Establishing Effective Cross-Cultural Alliances with Diverse Consumer Populations



Health and human services organizations across the country are serving a population of increasing racial, ethnic and linguistic diversity. While American-born historically underserved populations have traditionally held high visibility on the caseloads of these organizations, current immigration and population trends indicate that in the coming years these agencies will serve populations of increasing diversity and complexity.

According to the National Migration Policy Institute, 41.3 million immigrants lived in the United States in 2013 (Zong & Batalova, 2015). This represents 13% of the total U.S. population of 316 million. The U.S. population that is foreign-born has increased by 1.3% between 2012 and 2013, or 524,000 people. According to the Pew Research Center, the black immigrant population from African countries grew from 570,000 to 1.4 million, an increase of 137% from 2000 to 2013. Africans make up 36% of the overall foreign-born black population, up from 24% in 2000. Half of the black immigrants in the United States were born in the Anglophone (English-speaking) Caribbean countries (www. The Latino population has increased sixfold in the United States, growing from 9.1 million to 53 million in 2012. Latinos currently represent 17% of the U.S. population; this figure is expected to reach 31% by 2060 (U.S. Census Bureau, 2012). As was discussed by Gonzalez in Chapter 12, the Hispanic population has much within-group diversity that must be given consideration in the design and delivery of services.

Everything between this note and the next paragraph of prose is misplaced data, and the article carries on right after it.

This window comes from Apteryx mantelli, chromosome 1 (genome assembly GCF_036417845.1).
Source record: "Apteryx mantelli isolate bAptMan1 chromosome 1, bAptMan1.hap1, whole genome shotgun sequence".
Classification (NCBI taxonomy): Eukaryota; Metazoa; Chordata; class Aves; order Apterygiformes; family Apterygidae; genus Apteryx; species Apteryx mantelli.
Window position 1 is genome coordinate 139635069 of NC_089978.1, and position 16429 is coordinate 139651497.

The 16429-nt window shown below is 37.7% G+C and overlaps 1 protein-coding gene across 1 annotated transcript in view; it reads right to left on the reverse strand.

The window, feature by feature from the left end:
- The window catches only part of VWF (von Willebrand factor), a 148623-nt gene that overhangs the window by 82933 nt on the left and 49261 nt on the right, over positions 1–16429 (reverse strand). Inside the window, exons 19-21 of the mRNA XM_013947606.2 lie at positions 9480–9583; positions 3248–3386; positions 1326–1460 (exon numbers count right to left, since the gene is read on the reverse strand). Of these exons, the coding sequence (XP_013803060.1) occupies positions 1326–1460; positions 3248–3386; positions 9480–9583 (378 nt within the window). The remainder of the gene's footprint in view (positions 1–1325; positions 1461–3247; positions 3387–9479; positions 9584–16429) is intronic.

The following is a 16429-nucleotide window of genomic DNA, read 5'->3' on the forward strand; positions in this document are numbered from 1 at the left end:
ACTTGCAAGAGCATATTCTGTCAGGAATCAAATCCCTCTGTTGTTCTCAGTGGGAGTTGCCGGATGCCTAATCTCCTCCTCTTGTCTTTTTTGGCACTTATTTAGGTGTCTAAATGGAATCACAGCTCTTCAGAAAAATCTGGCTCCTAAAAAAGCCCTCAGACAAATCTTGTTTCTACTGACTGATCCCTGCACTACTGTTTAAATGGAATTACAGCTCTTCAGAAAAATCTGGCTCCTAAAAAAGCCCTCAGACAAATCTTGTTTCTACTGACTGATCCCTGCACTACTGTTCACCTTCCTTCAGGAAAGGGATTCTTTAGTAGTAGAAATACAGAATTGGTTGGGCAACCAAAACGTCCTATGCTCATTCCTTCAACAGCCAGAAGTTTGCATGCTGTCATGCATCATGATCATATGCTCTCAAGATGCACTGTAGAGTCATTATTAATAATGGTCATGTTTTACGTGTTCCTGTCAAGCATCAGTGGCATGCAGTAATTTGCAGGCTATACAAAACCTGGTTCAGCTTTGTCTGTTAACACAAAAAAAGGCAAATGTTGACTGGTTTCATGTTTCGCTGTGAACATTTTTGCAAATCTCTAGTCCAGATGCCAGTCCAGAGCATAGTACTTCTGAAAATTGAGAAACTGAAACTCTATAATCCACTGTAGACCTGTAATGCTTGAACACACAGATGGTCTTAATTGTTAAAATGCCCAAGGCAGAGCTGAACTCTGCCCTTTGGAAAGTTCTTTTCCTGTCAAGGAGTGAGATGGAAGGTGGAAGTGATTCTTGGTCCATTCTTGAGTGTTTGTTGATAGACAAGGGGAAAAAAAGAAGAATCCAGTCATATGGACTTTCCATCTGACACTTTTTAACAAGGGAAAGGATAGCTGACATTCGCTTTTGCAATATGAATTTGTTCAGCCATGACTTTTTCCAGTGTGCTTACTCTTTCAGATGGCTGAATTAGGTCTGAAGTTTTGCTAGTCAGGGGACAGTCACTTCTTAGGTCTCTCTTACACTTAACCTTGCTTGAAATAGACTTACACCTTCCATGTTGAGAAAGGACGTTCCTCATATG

These numbers emphasize that human services organizations must incorporate these demographic shifts in planning policy, programs and practice interventions, and professional workers must be prepared with the knowledge, skillsets, and competencies to serve clients who will likely have worldviews that are significantly different from their own. Relative to the immigrant and refugee populations, as suggested by Potocky-Tripodi (2002), a “pancultural” perspective that is broad enough to include the common experiences and practice approaches for a range of immigrant and refugee groups will be important. These agencies will also be required to incorporate corrective policies and practices that address the persistence of ethnic and racial disparities among segments of the population that identify as people of color that are of concern to this book.

This chapter focuses on challenges that health and human services organizations and professional workers confront in establishing inclusive organizational environments and practice responses that are conducive to making their services accessible and more widely available to racially and ethnically diverse consumer groups. The discussion endeavors to enhance understanding of the significance of culture, race, and racism in the provision of health and human services and the need for self-awareness on the part of the professional helper in recognizing the internalization of sociopolitical and ethnocentric orientations found to come to the fore when serving clients who are ethnically different from them.

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